Ardent Audible listener with a long commute!
I read mostly read/listen to nonfiction. Some of it is fun, like Amy Stewart’s 2013 “The Drunken Botanist.” Most of it is detailed, thought provoking, and sometimes difficult to understand – like Simon Baron-Cohen’s 2011 “The Science of Evil” or Marc J. Seiffer’s 2011 “Wizard”, which is a biography of Tesla.
When I need a break, I listen to light fiction – mostly murder mysteries. I thought I was just getting detective fiction with a future twist with Alex Hughes’ 2012, “Clean: A Mindspace Investigation Novel, Book 1”. Clean is set in a future Atlanta after a tech war reminiscent of James Cameron’s “Terminator” movies. Human telepaths save North America. After the war, ‘The Guild’ (of telepaths) enter into a treaty to govern and discipline themselves.
The hero/narrator was kicked out of ‘The Guild’ after developing a serious ”Satin” drug problem. “Satin” sounds a great deal like heroin, and ‘Satin’ could easily be ‘Satan’. Hughes’ spends a great deal of the novel talking about the pull of ‘Satin’ and the deadly temptation to return to the drug. The future has Narcotics Anonymous and the same 12-Step program we have today.
As a means of redeeming himself personally, the protagonist uses his telepathy to help the police with investigations. The techniques and training Hughes describes are imaginative, and not improbable.
I liked Daniel May’s Audible narration. It reminded me a bit of audio versions I’ve heard of Dashiell Hammett’s books. Hardboiled. I don’t know what May looks like, but I would have expected him to do this narration wearing a grey suit with a narrow tie, and a fedora.
With “Clean” I was expecting a bit of distracting book candy. What I got was a dystopian thinker and a real description of addiction. It was a little rough to follow in places, but I liked it well enough that I’ll get the next book in the series.
I would listen to clean again in the future after I have listened to the rest of the series to see what other things they have foreshadowed.
When his stash of drugs is cleared out by his sponsor, I could feel his life crashing around him.
Great voice for this character.
When he is hurt and his partner is hurt and they both feel the pain of each other...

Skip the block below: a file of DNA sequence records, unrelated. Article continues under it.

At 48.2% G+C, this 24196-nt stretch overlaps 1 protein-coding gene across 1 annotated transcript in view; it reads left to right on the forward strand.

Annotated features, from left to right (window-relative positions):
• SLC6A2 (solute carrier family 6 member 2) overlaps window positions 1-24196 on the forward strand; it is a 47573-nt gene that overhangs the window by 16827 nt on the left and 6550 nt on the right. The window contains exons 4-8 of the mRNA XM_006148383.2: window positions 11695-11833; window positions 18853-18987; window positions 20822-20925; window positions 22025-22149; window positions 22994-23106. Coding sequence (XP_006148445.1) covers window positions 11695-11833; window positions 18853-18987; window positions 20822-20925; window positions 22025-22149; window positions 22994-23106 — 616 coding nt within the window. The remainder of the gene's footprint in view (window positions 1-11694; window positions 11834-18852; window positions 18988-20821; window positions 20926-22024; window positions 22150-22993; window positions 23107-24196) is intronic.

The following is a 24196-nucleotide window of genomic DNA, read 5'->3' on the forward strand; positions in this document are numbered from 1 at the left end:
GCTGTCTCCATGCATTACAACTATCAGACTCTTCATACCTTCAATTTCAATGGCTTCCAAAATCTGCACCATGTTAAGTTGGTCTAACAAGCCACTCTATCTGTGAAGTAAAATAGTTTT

This is a nice change from modern fantasy. This is more near future scifi.
Sci-fi with personality.
When Adam faces his poison, and decides he wants to be clean.
Really great characterization. Recognizable voices that I could easily tell apart. Good level of emotion. This character goes through a lot, and May portrays it without getting overdamatic or crazy-sounding.
Sections of it were. It was so fast-moving and high emotion that I ended up needing a break sometimes.
I thought the world building was interesting. In a place without technology, mind-powers are more prevalent. Loved that people were basically afraid of things like cell phones, etc. And she did a great job of maintaining it throughout. Finished it this morning, already downloaded book 2. :)
It's great to see a fresh take on sci-fi. Alex Hughes imaginative writing is a new genre, and creates a world that is believable and intriguing. The telepath addict, powerful and weak, creates a dimension of realism in a fantasy world. I highly recommend this book!
Avid reader 5 to 10 books a month. I like urban fantasy and Sci-Fi the most. I do enjoy a bio every now and then.
This is a fun series. The main character Adam is a former drug addict now clean who works as a police consultant. He uses his telepathic abilities to solve crimes. Poor Adam is constantly stuck in the middle between 2 worlds, the normals and the Guild ( an organization for people with extraordinary abilities.) Constantly under pressure, fighting both sides and trying to make a difference makes Adams life crazy and challenging. His one bright spot is his relationship with his female detective partner. She is either relying on him or sucker punching him. One thing is for sure. Adam's life is never dull.